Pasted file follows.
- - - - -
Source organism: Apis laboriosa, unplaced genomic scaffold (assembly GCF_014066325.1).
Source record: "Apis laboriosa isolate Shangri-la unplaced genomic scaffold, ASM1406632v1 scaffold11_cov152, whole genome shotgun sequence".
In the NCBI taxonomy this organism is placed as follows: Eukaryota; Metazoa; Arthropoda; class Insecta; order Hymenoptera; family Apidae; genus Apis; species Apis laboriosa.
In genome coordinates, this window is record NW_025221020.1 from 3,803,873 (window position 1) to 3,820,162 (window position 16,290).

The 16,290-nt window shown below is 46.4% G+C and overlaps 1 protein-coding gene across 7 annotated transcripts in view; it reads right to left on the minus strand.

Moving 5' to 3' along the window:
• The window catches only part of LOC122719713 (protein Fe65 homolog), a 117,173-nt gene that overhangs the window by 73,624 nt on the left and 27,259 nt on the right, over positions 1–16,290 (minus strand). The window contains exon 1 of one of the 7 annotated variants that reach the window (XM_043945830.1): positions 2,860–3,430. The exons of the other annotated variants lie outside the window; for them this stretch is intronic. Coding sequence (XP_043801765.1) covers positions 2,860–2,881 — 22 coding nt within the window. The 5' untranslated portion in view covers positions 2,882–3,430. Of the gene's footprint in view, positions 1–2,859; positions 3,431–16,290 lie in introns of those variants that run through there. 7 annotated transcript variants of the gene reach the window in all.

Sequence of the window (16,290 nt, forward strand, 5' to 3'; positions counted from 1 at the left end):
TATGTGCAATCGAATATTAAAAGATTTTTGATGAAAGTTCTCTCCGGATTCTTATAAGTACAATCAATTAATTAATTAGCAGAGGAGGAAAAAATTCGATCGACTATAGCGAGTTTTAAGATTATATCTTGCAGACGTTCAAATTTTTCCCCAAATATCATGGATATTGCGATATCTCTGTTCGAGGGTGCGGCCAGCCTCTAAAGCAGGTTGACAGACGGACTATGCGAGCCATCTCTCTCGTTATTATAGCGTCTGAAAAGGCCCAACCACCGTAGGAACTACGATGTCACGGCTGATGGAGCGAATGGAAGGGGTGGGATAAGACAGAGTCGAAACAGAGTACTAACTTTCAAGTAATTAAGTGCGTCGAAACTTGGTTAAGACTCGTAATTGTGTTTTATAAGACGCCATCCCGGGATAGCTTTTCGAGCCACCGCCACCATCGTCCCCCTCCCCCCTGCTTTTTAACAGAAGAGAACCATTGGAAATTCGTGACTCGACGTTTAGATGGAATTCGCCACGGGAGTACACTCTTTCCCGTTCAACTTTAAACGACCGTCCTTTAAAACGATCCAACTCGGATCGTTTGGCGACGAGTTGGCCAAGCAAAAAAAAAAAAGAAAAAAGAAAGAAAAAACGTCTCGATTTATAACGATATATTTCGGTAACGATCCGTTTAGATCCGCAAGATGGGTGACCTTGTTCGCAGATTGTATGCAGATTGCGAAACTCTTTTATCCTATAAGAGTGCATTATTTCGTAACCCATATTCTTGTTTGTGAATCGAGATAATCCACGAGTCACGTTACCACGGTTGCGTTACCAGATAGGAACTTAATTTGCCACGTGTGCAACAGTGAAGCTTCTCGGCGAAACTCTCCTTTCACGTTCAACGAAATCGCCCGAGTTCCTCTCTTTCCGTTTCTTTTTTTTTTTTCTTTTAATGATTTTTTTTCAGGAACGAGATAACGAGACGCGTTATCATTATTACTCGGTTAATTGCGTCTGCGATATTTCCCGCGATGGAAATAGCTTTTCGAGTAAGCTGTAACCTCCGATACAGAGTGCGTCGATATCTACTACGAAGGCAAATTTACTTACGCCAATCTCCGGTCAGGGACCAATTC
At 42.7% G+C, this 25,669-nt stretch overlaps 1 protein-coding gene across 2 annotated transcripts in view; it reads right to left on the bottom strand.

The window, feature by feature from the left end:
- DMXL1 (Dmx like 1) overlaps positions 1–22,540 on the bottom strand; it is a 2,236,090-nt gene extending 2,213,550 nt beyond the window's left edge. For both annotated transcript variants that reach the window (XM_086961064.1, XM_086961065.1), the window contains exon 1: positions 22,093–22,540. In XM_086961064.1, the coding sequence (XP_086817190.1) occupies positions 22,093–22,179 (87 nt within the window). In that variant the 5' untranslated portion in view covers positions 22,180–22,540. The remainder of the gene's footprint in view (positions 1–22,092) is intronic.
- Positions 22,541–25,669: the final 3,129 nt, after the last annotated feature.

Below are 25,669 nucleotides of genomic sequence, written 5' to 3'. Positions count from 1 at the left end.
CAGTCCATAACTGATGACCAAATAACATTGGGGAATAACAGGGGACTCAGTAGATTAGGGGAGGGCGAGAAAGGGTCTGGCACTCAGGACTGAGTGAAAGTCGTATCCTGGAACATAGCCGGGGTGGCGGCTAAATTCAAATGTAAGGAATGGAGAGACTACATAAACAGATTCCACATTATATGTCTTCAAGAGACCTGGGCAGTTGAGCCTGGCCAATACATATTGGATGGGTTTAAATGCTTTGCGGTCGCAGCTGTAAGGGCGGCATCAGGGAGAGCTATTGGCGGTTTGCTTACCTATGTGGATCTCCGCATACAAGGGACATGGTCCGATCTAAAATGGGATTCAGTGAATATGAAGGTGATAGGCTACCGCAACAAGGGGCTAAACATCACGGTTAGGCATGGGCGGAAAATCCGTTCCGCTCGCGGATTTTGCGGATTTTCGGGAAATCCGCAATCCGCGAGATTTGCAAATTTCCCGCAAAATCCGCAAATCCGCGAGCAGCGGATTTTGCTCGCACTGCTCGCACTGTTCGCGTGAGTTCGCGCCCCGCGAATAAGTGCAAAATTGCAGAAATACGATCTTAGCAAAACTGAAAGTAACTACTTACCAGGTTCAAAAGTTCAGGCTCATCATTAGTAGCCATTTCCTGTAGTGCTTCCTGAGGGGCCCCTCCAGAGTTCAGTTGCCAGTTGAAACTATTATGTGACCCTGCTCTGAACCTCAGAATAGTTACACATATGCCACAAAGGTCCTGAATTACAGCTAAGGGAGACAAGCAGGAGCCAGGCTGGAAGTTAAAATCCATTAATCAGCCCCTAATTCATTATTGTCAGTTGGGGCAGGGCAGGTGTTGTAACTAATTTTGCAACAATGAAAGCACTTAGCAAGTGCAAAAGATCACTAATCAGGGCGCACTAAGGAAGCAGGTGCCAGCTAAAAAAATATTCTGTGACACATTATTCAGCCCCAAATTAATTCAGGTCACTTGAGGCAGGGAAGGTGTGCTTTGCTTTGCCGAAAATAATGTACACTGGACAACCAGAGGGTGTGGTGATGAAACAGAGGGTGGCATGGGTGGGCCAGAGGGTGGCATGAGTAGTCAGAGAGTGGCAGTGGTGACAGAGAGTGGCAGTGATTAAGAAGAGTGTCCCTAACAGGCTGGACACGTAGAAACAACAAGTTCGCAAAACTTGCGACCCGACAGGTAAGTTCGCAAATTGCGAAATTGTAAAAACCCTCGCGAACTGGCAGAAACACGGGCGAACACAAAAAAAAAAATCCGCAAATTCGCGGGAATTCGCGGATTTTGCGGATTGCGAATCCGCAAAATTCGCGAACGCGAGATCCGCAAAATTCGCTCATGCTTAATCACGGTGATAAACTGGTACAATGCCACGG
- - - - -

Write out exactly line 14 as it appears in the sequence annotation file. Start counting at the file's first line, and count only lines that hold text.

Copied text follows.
Below are 25,669 nucleotides of genomic sequence, written 5' to 3'. Positions count from 1 at the left end.